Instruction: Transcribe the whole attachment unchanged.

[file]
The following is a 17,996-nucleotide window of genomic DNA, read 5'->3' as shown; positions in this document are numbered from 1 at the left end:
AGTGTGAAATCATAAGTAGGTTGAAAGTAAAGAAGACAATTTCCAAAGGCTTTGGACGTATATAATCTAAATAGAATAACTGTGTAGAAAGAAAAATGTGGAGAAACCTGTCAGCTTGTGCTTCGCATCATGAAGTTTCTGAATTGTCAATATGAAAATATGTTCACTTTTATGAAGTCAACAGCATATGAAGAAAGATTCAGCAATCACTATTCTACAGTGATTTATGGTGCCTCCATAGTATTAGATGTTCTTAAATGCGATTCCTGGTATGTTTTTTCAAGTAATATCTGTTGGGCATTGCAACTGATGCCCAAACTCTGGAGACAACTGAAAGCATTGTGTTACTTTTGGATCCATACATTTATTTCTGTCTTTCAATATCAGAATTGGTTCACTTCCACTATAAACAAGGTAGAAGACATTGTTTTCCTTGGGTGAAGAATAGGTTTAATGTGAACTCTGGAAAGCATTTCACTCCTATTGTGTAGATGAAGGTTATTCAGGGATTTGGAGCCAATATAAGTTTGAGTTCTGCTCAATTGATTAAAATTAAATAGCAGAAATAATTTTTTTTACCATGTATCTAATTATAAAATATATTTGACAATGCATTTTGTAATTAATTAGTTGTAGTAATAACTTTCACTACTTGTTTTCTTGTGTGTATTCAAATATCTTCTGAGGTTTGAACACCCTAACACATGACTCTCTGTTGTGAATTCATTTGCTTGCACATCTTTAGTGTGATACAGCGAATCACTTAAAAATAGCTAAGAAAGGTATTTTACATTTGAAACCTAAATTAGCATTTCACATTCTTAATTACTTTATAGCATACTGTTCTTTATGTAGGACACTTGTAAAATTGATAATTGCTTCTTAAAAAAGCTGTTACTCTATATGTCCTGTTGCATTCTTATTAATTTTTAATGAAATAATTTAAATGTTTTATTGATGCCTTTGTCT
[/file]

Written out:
The following is a 17,996-nucleotide window of genomic DNA, read 5'->3' as shown; positions in this document are numbered from 1 at the left end:
AGTGTGAAATCATAAGTAGGTTGAAAGTAAAGAAGACAATTTCCAAAGGCTTTGGACGTATATAATCTAAATAGAATAACTGTGTAGAAAGAAAAATGTGGAGAAACCTGTCAGCTTGTGCTTCGCATCATGAAGTTTCTGAATTGTCAATATGAAAATATGTTCACTTTTATGAAGTCAACAGCATATGAAGAAAGATTCAGCAATCACTATTCTACAGTGATTTATGGTGCCTCCATAGTATTAGATGTTCTTAAATGCGATTCCTGGTATGTTTTTTCAAGTAATATCTGTTGGGCATTGCAACTGATGCCCAAACTCTGGAGACAACTGAAAGCATTGTGTTACTTTTGGATCCATACATTTATTTCTGTCTTTCAATATCAGAATTGGTTCACTTCCACTATAAACAAGGTAGAAGACATTGTTTTCCTTGGGTGAAGAATAGGTTTAATGTGAACTCTGGAAAGCATTTCACTCCTATTGTGTAGATGAAGGTTATTCAGGGATTTGGAGCCAATATAAGTTTGAGTTCTGCTCAATTGATTAAAATTAAATAGCAGAAATAATTTTTTTTACCATGTATCTAATTATAAAATATATTTGACAATGCATTTTGTAATTAATTAGTTGTAGTAATAACTTTCACTACTTGTTTTCTTGTGTGTATTCAAATATCTTCTGAGGTTTGAACACCCTAACACATGACTCTCTGTTGTGAATTCATTTGCTTGCACATCTTTAGTGTGATACAGCGAATCACTTAAAAATAGCTAAGAAAGGTATTTTACATTTGAAACCTAAATTAGCATTTCACATTCTTAATTACTTTATAGCATACTGTTCTTTATGTAGGACACTTGTAAAATTGATAATTGCTTCTTAAAAAAGCTGTTACTCTATATGTCCTGTTGCATTCTTATTAATTTTTAATGAAATAATTTAAATGTTTTATTGATGCCTTTGTCT